The instant invention relates to the synthesis of methylaluminoxanes. It is possible to form methylaluminoxanes by the reaction of a tetraalkyldialuminoxane containing C2 or higher alkyl groups with trimethyaluminum using an amount of trimethylaluminum which is not present in stoichiometric excess. Also, the synthesis of methylaluminoxanes can be achieved by the reaction of a trialkylaluminum compound or a tetraalkyldialuminoxane containing C2 or higher alkyl groups with water to form a polyalkylaluminoxane which is then reacted with trimethylaluminum. Further, methylaluminoxanes can be synthesized by the reaction of a polyalkylaluminoxane containing C2 or higher alkyl groups with trimethylaluminum and then with water. As will be appreciated by a person of ordinary skill in the art, the tetraalkyldialuminoxane and polyalkylaluminoxane can be isolated as reagents for the instant reaction or can be present in non-isolated form when aluminum alkyls are initially reacted with appropriate amounts of water to form them. It is within the spirit and scope of the instant invention to cover these various possibilities.
In accordance with the first embodiment of the present invention, methylaluminoxane is synthesized by reacting a tetraalkyldialuminoxane containing C2 or higher alkyl groups (either in isolated form or as a non-isolated intermediate as earlier described) with trimethylaluminum. The tetraalkyldialuminoxane has the formula: ##STR1## where R is the aforementioned type of alkyl group, preferably a C2 -C20 alkyl group which can be either straight or branched chain or cycloalkyl including n-butyl, cyclohexyl, isobutyl, n-hexyl, and the like. The amount of trimethylaluminum used is an amount which is not in stoichiometric excess. This is unexpected in view of the above-mentioned Sinn et al. publication which only indicates, in a cursory reference, the reaction of a "repeatedly added excess of trimethylaluminum" with "tetraisobutyldialuminoxane". The molar amount of tetraalkyldialuminoxane to trimethylaluminum which can be used in accordance with the present invention ranges from about 1:0.1 to no more than 1:1. The reaction can be conducted at temperatures of from about -10° C. to about 150° C. The reaction can be run in hydrocarbon solvent (e.g., toluene, heptane, cumene, etc.). Toluene is preferred. As would be understood by the person of ordinary skill in the art, solvents which are catalyst poisons (e.g., ethers, amines, etc.) would not be preferred materials for use.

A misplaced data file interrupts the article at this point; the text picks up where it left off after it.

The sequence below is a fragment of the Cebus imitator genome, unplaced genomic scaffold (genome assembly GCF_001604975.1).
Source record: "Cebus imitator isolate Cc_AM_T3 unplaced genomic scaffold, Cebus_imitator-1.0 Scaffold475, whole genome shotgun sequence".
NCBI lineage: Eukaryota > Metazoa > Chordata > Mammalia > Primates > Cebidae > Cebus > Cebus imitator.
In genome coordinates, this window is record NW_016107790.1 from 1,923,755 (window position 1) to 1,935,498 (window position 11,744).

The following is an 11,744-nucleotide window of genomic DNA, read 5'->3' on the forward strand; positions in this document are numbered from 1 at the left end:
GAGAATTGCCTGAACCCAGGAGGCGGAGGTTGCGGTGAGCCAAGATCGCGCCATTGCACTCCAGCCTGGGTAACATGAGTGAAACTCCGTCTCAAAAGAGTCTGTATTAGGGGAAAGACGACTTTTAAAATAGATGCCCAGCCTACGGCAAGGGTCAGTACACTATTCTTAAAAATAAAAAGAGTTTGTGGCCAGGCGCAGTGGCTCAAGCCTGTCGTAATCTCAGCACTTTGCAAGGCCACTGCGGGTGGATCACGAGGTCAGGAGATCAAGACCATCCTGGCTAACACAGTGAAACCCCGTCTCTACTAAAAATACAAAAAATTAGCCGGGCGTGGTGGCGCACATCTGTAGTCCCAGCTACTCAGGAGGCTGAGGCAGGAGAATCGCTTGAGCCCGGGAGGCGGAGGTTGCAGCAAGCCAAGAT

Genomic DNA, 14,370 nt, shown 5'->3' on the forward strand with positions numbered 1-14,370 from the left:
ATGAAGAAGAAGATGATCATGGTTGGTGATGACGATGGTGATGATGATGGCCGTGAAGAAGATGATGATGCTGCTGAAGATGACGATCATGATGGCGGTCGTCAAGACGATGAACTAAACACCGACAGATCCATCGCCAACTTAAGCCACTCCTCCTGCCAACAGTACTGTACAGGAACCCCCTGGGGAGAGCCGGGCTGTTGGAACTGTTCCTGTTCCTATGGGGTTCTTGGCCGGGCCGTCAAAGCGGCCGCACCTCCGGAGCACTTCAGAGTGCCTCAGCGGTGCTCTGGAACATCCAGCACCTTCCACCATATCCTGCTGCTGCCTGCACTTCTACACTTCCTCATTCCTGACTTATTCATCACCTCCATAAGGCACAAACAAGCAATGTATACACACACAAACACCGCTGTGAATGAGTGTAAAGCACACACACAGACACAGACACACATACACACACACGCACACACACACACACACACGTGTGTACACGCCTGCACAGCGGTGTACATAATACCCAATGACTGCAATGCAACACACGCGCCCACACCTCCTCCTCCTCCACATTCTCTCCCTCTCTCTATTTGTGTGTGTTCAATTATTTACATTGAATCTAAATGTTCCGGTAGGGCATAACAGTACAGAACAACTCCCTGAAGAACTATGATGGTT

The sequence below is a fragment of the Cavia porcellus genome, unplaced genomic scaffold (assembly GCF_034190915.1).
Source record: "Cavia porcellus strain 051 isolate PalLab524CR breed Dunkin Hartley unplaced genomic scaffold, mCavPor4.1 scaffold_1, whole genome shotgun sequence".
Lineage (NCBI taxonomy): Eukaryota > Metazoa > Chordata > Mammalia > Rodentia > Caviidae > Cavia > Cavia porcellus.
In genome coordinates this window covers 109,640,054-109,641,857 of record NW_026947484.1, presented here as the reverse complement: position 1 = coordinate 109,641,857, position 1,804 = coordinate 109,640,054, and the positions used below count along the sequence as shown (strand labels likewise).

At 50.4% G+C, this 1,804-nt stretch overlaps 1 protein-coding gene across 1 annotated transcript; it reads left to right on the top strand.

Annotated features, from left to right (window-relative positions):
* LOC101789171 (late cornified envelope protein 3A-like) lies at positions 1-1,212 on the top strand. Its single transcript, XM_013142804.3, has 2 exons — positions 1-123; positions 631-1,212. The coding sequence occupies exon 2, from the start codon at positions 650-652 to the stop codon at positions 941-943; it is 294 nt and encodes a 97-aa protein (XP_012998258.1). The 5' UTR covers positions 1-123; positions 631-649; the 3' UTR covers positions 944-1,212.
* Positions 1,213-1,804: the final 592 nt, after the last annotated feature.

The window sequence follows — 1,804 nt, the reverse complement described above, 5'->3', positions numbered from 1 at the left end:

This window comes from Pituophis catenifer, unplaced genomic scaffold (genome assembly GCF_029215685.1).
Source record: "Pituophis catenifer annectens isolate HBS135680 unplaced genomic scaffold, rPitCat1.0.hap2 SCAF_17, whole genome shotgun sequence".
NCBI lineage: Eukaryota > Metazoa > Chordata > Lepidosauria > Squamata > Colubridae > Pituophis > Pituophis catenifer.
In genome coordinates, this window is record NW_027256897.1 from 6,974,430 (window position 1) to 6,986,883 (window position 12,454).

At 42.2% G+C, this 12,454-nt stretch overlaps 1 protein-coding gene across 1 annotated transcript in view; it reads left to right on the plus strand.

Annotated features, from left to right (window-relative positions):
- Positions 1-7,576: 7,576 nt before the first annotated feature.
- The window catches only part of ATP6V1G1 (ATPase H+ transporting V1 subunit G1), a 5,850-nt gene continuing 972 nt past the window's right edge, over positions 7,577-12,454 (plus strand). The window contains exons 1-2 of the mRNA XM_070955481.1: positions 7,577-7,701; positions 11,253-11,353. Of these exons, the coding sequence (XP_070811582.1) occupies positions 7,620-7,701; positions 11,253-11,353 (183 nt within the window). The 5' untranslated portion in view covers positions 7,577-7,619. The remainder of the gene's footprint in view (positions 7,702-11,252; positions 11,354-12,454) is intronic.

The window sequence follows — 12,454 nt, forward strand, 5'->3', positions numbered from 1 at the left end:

A second embodiment of the present invention involves the synthesis of methylaluminoxanes by reacting a polyalkylaluminoxane (either in isolated or non-isolated form) with trimethylaluminum. The molar ratio of trimethylaluminum to polyalkylaluminoxane can range from about 0.1 to about 10. The polyalkylaluminoxane is of the formula: ##STR2## where R is alkyl as defined above and x is an integer greater than 1, for example up to about 50. The polyalkylaluminoxane is derived from a trialkylaluminum compound or from the aforementioned tetraalkyldialuminoxane by reacting either of these materials with water under the following reaction conditions: temperatures of about -20° C. to about 50° C., preferably 0°-15° C. with vigorous agitation under an inert atmosphere (e.g., nitrogen, helium, or argon). The reaction is advantageously conducted in a solvent medium, e.g., a hydrocarbon solvent. In most embodiments, evolved gases Will be suitably vented to deter pressure buildup within the reactor. The molar ratio of trimethylaluminum to polyalkylaluminoxane reacted in accordance with this embodiment of the present invention to form the desired methylaluminoxane ranges from about 0.1:1 to about 10:1 on a contained aluminum molar basis. Heat should be applied after trimethylaluminum addition (e.g., refluxing, such as at 110° C. in toluene, is especially preferred in order to speed up the reaction).